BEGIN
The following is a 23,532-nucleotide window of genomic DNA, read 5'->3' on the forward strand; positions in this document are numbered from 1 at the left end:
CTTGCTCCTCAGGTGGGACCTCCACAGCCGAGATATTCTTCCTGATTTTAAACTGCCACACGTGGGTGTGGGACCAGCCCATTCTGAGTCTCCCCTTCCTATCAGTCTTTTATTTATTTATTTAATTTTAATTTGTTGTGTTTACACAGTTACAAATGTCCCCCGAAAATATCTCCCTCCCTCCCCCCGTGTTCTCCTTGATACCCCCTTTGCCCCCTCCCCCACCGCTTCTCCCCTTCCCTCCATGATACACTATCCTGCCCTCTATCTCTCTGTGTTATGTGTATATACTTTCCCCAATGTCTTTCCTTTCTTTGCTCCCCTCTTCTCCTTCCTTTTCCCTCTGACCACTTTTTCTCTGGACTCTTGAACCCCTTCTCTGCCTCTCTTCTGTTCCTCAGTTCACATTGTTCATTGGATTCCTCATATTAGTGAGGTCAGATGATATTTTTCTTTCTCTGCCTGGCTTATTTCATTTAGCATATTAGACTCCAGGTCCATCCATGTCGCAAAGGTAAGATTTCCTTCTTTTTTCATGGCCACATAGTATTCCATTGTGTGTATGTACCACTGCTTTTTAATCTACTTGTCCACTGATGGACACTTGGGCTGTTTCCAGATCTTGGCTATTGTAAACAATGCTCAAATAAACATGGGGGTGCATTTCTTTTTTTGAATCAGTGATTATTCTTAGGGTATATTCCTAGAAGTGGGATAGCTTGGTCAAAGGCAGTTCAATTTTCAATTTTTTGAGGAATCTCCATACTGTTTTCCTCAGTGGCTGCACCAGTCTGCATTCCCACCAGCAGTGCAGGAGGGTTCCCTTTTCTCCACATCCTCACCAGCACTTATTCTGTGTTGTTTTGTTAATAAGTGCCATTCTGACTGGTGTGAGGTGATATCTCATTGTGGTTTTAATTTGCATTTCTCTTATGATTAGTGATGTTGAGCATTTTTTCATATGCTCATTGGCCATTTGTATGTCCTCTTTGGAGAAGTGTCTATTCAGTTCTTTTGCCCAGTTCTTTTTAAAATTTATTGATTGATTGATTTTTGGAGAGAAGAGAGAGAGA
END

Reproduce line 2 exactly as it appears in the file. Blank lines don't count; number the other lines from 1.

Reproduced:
CTTGCTCCTCAGGTGGGACCTCCACAGCCGAGATATTCTTCCTGATTTTAAACTGCCACACGTGGGTGTGGGACCAGCCCATTCTGAGTCTCCCCTTCCTATCAGTCTTTTATTTATTTATTTAATTTTAATTTGTTGTGTTTACACAGTTACAAATGTCCCCCGAAAATATCTCCCTCCCTCCCCCCGTGTTCTCCTTGATACCCCCTTTGCCCCCTCCCCCACCGCTTCTCCCCTTCCCTCCATGATACACTATCCTGCCCTCTATCTCTCTGTGTTATGTGTATATACTTTCCCCAATGTCTTTCCTTTCTTTGCTCCCCTCTTCTCCTTCCTTTTCCCTCTGACCACTTTTTCTCTGGACTCTTGAACCCCTTCTCTGCCTCTCTTCTGTTCCTCAGTTCACATTGTTCATTGGATTCCTCATATTAGTGAGGTCAGATGATATTTTTCTTTCTCTGCCTGGCTTATTTCATTTAGCATATTAGACTCCAGGTCCATCCATGTCGCAAAGGTAAGATTTCCTTCTTTTTTCATGGCCACATAGTATTCCATTGTGTGTATGTACCACTGCTTTTTAATCTACTTGTCCACTGATGGACACTTGGGCTGTTTCCAGATCTTGGCTATTGTAAACAATGCTCAAATAAACATGGGGGTGCATTTCTTTTTTTGAATCAGTGATTATTCTTAGGGTATATTCCTAGAAGTGGGATAGCTTGGTCAAAGGCAGTTCAATTTTCAATTTTTTGAGGAATCTCCATACTGTTTTCCTCAGTGGCTGCACCAGTCTGCATTCCCACCAGCAGTGCAGGAGGGTTCCCTTTTCTCCACATCCTCACCAGCACTTATTCTGTGTTGTTTTGTTAATAAGTGCCATTCTGACTGGTGTGAGGTGATATCTCATTGTGGTTTTAATTTGCATTTCTCTTATGATTAGTGATGTTGAGCATTTTTTCATATGCTCATTGGCCATTTGTATGTCCTCTTTGGAGAAGTGTCTATTCAGTTCTTTTGCCCAGTTCTTTTTAAAATTTATTGATTGATTGATTTTTGGAGAGAAGAGAGAGAGA